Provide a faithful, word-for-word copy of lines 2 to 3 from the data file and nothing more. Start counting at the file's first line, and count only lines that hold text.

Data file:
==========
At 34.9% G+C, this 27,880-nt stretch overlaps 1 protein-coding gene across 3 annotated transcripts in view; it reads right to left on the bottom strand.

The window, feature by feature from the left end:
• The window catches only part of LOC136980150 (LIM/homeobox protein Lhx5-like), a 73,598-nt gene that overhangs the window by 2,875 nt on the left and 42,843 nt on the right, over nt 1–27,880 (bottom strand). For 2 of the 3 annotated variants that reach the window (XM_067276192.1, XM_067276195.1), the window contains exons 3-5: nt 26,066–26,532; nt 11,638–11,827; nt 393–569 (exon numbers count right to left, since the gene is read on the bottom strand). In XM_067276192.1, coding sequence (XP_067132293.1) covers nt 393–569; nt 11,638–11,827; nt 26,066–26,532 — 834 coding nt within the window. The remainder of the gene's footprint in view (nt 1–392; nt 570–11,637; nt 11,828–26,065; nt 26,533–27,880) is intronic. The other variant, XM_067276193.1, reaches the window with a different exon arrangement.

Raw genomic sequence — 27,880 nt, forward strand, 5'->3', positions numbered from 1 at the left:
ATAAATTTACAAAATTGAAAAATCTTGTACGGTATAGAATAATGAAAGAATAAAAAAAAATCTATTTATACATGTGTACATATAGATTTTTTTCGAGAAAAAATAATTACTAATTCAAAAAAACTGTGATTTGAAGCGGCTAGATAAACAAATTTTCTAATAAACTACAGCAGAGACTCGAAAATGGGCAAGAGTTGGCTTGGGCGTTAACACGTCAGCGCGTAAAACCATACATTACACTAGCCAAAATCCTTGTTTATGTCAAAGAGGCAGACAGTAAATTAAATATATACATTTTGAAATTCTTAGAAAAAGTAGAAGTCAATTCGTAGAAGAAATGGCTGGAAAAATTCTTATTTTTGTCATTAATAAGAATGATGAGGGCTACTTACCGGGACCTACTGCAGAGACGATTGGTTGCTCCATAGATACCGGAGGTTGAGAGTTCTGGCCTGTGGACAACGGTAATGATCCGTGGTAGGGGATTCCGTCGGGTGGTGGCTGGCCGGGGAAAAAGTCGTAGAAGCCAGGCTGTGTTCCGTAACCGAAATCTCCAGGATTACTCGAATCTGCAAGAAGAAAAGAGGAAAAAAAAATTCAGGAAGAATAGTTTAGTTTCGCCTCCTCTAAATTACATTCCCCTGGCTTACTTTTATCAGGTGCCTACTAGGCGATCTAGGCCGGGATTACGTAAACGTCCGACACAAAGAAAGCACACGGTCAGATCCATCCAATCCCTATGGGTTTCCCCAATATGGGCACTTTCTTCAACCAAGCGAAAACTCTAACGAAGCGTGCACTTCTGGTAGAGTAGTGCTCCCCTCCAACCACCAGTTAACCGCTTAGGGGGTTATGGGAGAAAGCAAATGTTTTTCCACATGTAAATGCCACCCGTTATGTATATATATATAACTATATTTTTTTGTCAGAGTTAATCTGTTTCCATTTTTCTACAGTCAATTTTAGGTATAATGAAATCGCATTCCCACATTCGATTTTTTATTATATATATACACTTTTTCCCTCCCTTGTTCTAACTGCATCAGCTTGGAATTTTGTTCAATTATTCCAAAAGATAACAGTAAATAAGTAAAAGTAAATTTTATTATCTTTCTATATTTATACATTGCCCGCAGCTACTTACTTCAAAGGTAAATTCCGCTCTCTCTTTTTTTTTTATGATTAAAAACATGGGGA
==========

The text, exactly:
The window, feature by feature from the left end:
• The window catches only part of LOC136980150 (LIM/homeobox protein Lhx5-like), a 73,598-nt gene that overhangs the window by 2,875 nt on the left and 42,843 nt on the right, over nt 1–27,880 (bottom strand). For 2 of the 3 annotated variants that reach the window (XM_067276192.1, XM_067276195.1), the window contains exons 3-5: nt 26,066–26,532; nt 11,638–11,827; nt 393–569 (exon numbers count right to left, since the gene is read on the bottom strand). In XM_067276192.1, coding sequence (XP_067132293.1) covers nt 393–569; nt 11,638–11,827; nt 26,066–26,532 — 834 coding nt within the window. The remainder of the gene's footprint in view (nt 1–392; nt 570–11,637; nt 11,828–26,065; nt 26,533–27,880) is intronic. The other variant, XM_067276193.1, reaches the window with a different exon arrangement.